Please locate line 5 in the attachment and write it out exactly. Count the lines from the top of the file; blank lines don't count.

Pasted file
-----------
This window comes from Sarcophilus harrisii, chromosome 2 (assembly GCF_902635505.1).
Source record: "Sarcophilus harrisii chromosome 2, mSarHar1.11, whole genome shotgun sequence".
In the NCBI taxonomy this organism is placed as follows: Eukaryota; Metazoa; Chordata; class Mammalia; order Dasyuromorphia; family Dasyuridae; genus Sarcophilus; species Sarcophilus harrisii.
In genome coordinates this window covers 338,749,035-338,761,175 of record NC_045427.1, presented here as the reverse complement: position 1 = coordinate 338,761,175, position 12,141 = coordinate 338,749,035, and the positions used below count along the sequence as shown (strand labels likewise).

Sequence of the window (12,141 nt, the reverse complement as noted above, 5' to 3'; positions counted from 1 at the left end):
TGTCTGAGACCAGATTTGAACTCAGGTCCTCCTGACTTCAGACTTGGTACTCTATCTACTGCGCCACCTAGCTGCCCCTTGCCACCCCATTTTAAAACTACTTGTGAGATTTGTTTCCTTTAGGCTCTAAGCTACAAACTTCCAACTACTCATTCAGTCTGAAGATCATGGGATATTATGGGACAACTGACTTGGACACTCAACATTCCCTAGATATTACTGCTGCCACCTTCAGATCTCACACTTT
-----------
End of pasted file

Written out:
Sequence of the window (12,141 nt, the reverse complement as noted above, 5' to 3'; positions counted from 1 at the left end):